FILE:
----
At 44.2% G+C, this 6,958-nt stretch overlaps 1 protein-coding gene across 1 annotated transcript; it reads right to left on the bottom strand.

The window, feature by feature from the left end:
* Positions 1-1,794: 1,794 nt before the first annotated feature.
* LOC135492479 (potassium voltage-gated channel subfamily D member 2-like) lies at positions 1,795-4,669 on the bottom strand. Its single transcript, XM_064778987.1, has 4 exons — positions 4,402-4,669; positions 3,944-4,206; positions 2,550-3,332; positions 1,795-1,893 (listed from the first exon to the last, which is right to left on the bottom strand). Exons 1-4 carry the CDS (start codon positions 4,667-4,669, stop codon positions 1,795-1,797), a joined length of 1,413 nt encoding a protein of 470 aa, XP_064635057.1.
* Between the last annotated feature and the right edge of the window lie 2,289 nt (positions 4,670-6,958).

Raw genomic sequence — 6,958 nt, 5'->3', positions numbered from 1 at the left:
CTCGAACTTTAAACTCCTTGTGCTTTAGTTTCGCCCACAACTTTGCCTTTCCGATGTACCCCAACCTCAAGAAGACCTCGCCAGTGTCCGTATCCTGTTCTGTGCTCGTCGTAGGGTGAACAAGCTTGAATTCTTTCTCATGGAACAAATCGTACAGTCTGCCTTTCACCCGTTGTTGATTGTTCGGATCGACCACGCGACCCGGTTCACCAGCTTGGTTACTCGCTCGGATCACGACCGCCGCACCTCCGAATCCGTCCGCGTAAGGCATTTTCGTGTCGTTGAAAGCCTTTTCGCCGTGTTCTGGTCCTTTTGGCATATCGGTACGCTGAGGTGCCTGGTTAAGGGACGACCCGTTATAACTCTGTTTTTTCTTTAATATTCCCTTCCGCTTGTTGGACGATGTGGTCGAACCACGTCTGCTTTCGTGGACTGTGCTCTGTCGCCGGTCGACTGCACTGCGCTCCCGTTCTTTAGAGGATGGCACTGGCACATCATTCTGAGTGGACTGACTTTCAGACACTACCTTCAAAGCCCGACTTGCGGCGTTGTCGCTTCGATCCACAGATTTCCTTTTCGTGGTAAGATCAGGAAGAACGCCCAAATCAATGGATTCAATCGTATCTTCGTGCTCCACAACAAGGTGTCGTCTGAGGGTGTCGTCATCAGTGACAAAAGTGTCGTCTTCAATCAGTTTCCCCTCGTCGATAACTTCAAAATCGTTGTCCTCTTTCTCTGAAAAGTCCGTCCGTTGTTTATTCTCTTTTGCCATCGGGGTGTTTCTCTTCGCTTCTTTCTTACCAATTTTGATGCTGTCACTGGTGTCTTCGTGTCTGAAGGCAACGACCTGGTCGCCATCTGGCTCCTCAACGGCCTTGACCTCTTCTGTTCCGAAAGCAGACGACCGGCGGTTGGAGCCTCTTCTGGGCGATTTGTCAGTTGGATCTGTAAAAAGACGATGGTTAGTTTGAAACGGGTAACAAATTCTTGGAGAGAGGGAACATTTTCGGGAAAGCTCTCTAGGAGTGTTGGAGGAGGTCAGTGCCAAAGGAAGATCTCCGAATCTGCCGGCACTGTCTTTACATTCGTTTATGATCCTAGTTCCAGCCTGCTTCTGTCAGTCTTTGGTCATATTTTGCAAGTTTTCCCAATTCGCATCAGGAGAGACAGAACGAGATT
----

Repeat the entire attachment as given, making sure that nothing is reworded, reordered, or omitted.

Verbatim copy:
At 44.2% G+C, this 6,958-nt stretch overlaps 1 protein-coding gene across 1 annotated transcript; it reads right to left on the bottom strand.

The window, feature by feature from the left end:
* Positions 1-1,794: 1,794 nt before the first annotated feature.
* LOC135492479 (potassium voltage-gated channel subfamily D member 2-like) lies at positions 1,795-4,669 on the bottom strand. Its single transcript, XM_064778987.1, has 4 exons — positions 4,402-4,669; positions 3,944-4,206; positions 2,550-3,332; positions 1,795-1,893 (listed from the first exon to the last, which is right to left on the bottom strand). Exons 1-4 carry the CDS (start codon positions 4,667-4,669, stop codon positions 1,795-1,797), a joined length of 1,413 nt encoding a protein of 470 aa, XP_064635057.1.
* Between the last annotated feature and the right edge of the window lie 2,289 nt (positions 4,670-6,958).

Raw genomic sequence — 6,958 nt, 5'->3', positions numbered from 1 at the left:
CTCGAACTTTAAACTCCTTGTGCTTTAGTTTCGCCCACAACTTTGCCTTTCCGATGTACCCCAACCTCAAGAAGACCTCGCCAGTGTCCGTATCCTGTTCTGTGCTCGTCGTAGGGTGAACAAGCTTGAATTCTTTCTCATGGAACAAATCGTACAGTCTGCCTTTCACCCGTTGTTGATTGTTCGGATCGACCACGCGACCCGGTTCACCAGCTTGGTTACTCGCTCGGATCACGACCGCCGCACCTCCGAATCCGTCCGCGTAAGGCATTTTCGTGTCGTTGAAAGCCTTTTCGCCGTGTTCTGGTCCTTTTGGCATATCGGTACGCTGAGGTGCCTGGTTAAGGGACGACCCGTTATAACTCTGTTTTTTCTTTAATATTCCCTTCCGCTTGTTGGACGATGTGGTCGAACCACGTCTGCTTTCGTGGACTGTGCTCTGTCGCCGGTCGACTGCACTGCGCTCCCGTTCTTTAGAGGATGGCACTGGCACATCATTCTGAGTGGACTGACTTTCAGACACTACCTTCAAAGCCCGACTTGCGGCGTTGTCGCTTCGATCCACAGATTTCCTTTTCGTGGTAAGATCAGGAAGAACGCCCAAATCAATGGATTCAATCGTATCTTCGTGCTCCACAACAAGGTGTCGTCTGAGGGTGTCGTCATCAGTGACAAAAGTGTCGTCTTCAATCAGTTTCCCCTCGTCGATAACTTCAAAATCGTTGTCCTCTTTCTCTGAAAAGTCCGTCCGTTGTTTATTCTCTTTTGCCATCGGGGTGTTTCTCTTCGCTTCTTTCTTACCAATTTTGATGCTGTCACTGGTGTCTTCGTGTCTGAAGGCAACGACCTGGTCGCCATCTGGCTCCTCAACGGCCTTGACCTCTTCTGTTCCGAAAGCAGACGACCGGCGGTTGGAGCCTCTTCTGGGCGATTTGTCAGTTGGATCTGTAAAAAGACGATGGTTAGTTTGAAACGGGTAACAAATTCTTGGAGAGAGGGAACATTTTCGGGAAAGCTCTCTAGGAGTGTTGGAGGAGGTCAGTGCCAAAGGAAGATCTCCGAATCTGCCGGCACTGTCTTTACATTCGTTTATGATCCTAGTTCCAGCCTGCTTCTGTCAGTCTTTGGTCATATTTTGCAAGTTTTCCCAATTCGCATCAGGAGAGACAGAACGAGATT